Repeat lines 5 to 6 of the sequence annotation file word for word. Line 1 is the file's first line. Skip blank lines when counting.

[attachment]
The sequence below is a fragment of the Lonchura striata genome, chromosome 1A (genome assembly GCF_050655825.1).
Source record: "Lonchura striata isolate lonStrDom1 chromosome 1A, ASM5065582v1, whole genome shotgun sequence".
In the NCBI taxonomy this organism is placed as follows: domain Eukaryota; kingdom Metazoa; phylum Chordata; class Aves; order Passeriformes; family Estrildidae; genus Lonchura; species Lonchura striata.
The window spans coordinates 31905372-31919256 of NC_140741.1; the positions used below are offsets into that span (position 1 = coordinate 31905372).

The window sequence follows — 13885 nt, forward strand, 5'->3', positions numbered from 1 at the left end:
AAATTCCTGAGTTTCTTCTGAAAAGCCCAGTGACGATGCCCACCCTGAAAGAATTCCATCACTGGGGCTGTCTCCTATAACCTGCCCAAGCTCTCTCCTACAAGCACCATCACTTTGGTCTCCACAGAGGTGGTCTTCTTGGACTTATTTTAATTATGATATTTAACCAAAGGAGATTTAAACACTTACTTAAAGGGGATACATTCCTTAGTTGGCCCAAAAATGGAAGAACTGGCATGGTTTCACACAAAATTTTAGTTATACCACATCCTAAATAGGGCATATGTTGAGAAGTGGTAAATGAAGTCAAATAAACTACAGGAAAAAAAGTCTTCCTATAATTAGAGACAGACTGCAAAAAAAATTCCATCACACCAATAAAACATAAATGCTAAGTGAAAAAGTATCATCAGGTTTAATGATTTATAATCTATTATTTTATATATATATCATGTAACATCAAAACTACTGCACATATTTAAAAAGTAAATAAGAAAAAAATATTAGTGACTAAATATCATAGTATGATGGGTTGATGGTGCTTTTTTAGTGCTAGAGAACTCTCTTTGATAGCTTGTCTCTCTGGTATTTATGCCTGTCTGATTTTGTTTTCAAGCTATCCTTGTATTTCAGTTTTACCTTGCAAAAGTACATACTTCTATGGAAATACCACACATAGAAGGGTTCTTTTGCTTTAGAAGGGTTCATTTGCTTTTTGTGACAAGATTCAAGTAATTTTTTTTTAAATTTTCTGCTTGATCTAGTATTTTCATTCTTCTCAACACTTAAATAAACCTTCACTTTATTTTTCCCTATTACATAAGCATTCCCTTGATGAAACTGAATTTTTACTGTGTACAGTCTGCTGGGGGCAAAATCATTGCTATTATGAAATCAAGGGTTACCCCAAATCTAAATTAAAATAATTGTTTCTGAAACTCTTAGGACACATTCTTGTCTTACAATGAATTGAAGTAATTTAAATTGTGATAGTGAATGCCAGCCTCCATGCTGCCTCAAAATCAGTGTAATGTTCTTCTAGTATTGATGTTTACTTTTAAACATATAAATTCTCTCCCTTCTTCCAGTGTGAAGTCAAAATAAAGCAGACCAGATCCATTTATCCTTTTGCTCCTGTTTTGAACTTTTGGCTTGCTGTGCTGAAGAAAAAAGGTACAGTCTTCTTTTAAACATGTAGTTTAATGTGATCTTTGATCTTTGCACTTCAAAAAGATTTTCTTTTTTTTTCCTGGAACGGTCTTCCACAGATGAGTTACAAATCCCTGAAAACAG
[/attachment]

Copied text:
The window sequence follows — 13885 nt, forward strand, 5'->3', positions numbered from 1 at the left end:
AAATTCCTGAGTTTCTTCTGAAAAGCCCAGTGACGATGCCCACCCTGAAAGAATTCCATCACTGGGGCTGTCTCCTATAACCTGCCCAAGCTCTCTCCTACAAGCACCATCACTTTGGTCTCCACAGAGGTGGTCTTCTTGGACTTATTTTAATTATGATATTTAACCAAAGGAGATTTAAACACTTACTTAAAGGGGATACATTCCTTAGTTGGCCCAAAAATGGAAGAACTGGCATGGTTTCACACAAAATTTTAGTTATACCACATCCTAAATAGGGCATATGTTGAGAAGTGGTAAATGAAGTCAAATAAACTACAGGAAAAAAAGTCTTCCTATAATTAGAGACAGACTGCAAAAAAAATTCCATCACACCAATAAAACATAAATGCTAAGTGAAAAAGTATCATCAGGTTTAATGATTTATAATCTATTATTTTATATATATATCATGTAACATCAAAACTACTGCACATATTTAAAAAGTAAATAAGAAAAAAATATTAGTGACTAAATATCATAGTATGATGGGTTGATGGTGCTTTTTTAGTGCTAGAGAACTCTCTTTGATAGCTTGTCTCTCTGGTATTTATGCCTGTCTGATTTTGTTTTCAAGCTATCCTTGTATTTCAGTTTTACCTTGCAAAAGTACATACTTCTATGGAAATACCACACATAGAAGGGTTCTTTTGCTTTAGAAGGGTTCATTTGCTTTTTGTGACAAGATTCAAGTAATTTTTTTTTAAATTTTCTGCTTGATCTAGTATTTTCATTCTTCTCAACACTTAAATAAACCTTCACTTTATTTTTCCCTATTACATAAGCATTCCCTTGATGAAACTGAATTTTTACTGTGTACAGTCTGCTGGGGGCAAAATCATTGCTATTATGAAATCAAGGGTTACCCCAAATCTAAATTAAAATAATTGTTTCTGAAACTCTTAGGACACATTCTTGTCTTACAATGAATTGAAGTAATTTAAATTGTGATAGTGAATGCCAGCCTCCATGCTGCCTCAAAATCAGTGTAATGTTCTTCTAGTATTGATGTTTACTTTTAAACATATAAATTCTCTCCCTTCTTCCAGTGTGAAGTCAAAATAAAGCAGACCAGATCCATTTATCCTTTTGCTCCTGTTTTGAACTTTTGGCTTGCTGTGCTGAAGAAAAAAGGTACAGTCTTCTTTTAAACATGTAGTTTAATGTGATCTTTGATCTTTGCACTTCAAAAAGATTTTCTTTTTTTTTCCTGGAACGGTCTTCCACAGATGAGTTACAAATCCCTGAAAACAG